The Robots Are Here!

We are posting this article about McDonald’s replacing their human cashiers with machines because of our broad interest in the predicted gradual takeover of jobs at all levels, manual or managerial, by robots. It is inevitable (see Rise of the Robots by Martin Ford, listed in our bibliography). For the writer of this WSJ article to blame it on the minimum wage requirement is disingenuous and should fool no one. Yes, gradually robots will replace human workers at all levels of industry and business because they will be faster, commit fewer errors, and do not require bathroom breaks, sick leave or health insurance. We are very far from having a solution as how to handle all the laid-off employees, be they burger flippers or stock exchange traders, that will result but it is very likely to involve some form of wealth redistribution, much to the dismay of free market advocates.

McDonald’s is rolling out a new mobile ordering system today in dozens of restaurants around Spokane, Washington. This follows a similar launch last week in Monterey and Salinas, Calif., according to Reuters. If these experiments succeed, customers could be using the new McDonald’s mobile app this fall at nearly all of the company’s roughly 14,000 U.S. locations. Two billion smartphones worldwide tell us that consumers enjoy using mobile apps, but consumer preference isn’t the only reason McDonald’s is deploying technology to do what people used to do.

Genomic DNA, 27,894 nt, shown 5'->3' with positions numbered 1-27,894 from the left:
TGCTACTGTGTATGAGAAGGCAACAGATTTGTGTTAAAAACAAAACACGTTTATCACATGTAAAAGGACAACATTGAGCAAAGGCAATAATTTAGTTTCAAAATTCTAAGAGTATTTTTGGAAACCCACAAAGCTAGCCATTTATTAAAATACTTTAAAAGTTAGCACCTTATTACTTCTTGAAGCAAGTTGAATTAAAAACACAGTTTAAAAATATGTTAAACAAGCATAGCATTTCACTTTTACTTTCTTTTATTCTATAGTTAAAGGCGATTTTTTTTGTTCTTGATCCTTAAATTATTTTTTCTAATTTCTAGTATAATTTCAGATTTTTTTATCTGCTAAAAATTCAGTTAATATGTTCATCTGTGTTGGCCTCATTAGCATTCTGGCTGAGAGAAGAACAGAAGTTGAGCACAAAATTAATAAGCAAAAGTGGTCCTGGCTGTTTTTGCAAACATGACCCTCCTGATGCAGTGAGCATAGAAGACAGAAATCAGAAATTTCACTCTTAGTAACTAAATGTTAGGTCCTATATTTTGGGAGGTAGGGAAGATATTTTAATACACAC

In the name of helping workers, union-backed activists groups and our various levels of government have given fast-food joints every reason to replace humans with machines. Back in October of 2014, besieged by demonstrators demanding that McDonald’s pay $15 per hour to unskilled workers and rising minimum wages in various jurisdictions, the company told investors about plans to bring more automation to its restaurants. A Journal editorial at the time wondered how “so many of our media brethren have been persuaded that suddenly it’s the job of America’s burger joints to provide everyone with good pay and benefits.” We predicted “the result of their agitation will be more jobs for machines and fewer for the least skilled workers.”

At a prototype restaurant in Chicago, McDonald’s has lately been refining self-service kiosks so that customers without a smartphone also can order without talking to anybody. It’s happening across the quick-service restaurant industry and fast-food cashiers aren’t the only ones who may need to find another way to make a living. Recently the Journal reported on the vibrant competition to develop self-driving delivery trucks, due in part to the fact that “regulations governing working hours are squeezing profits.”

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